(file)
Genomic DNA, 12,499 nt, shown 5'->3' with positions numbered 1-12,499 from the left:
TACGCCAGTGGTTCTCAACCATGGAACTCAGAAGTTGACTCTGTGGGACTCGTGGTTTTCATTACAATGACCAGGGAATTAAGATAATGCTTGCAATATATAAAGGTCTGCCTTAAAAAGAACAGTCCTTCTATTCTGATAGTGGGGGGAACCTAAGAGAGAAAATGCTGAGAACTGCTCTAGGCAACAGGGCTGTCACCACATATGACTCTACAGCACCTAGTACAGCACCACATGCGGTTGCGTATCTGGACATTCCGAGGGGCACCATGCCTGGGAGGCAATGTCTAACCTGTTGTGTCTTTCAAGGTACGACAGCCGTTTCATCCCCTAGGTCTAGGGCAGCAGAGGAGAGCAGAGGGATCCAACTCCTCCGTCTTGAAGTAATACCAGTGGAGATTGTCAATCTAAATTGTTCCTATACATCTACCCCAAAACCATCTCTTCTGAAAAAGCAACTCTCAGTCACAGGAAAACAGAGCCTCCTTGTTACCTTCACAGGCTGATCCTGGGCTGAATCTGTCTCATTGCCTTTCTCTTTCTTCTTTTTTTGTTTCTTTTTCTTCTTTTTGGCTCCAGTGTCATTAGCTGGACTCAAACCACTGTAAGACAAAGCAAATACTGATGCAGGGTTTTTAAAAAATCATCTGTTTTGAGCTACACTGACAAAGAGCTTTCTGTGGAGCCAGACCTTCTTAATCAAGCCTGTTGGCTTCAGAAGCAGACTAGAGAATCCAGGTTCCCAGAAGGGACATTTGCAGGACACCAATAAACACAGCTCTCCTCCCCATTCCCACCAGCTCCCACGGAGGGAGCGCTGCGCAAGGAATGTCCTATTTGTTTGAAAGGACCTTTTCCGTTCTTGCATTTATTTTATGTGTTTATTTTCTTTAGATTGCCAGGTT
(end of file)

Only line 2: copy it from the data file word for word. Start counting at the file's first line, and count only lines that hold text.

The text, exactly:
TACGCCAGTGGTTCTCAACCATGGAACTCAGAAGTTGACTCTGTGGGACTCGTGGTTTTCATTACAATGACCAGGGAATTAAGATAATGCTTGCAATATATAAAGGTCTGCCTTAAAAAGAACAGTCCTTCTATTCTGATAGTGGGGGGAACCTAAGAGAGAAAATGCTGAGAACTGCTCTAGGCAACAGGGCTGTCACCACATATGACTCTACAGCACCTAGTACAGCACCACATGCGGTTGCGTATCTGGACATTCCGAGGGGCACCATGCCTGGGAGGCAATGTCTAACCTGTTGTGTCTTTCAAGGTACGACAGCCGTTTCATCCCCTAGGTCTAGGGCAGCAGAGGAGAGCAGAGGGATCCAACTCCTCCGTCTTGAAGTAATACCAGTGGAGATTGTCAATCTAAATTGTTCCTATACATCTACCCCAAAACCATCTCTTCTGAAAAAGCAACTCTCAGTCACAGGAAAACAGAGCCTCCTTGTTACCTTCACAGGCTGATCCTGGGCTGAATCTGTCTCATTGCCTTTCTCTTTCTTCTTTTTTTGTTTCTTTTTCTTCTTTTTGGCTCCAGTGTCATTAGCTGGACTCAAACCACTGTAAGACAAAGCAAATACTGATGCAGGGTTTTTAAAAAATCATCTGTTTTGAGCTACACTGACAAAGAGCTTTCTGTGGAGCCAGACCTTCTTAATCAAGCCTGTTGGCTTCAGAAGCAGACTAGAGAATCCAGGTTCCCAGAAGGGACATTTGCAGGACACCAATAAACACAGCTCTCCTCCCCATTCCCACCAGCTCCCACGGAGGGAGCGCTGCGCAAGGAATGTCCTATTTGTTTGAAAGGACCTTTTCCGTTCTTGCATTTATTTTATGTGTTTATTTTCTTTAGATTGCCAGGTT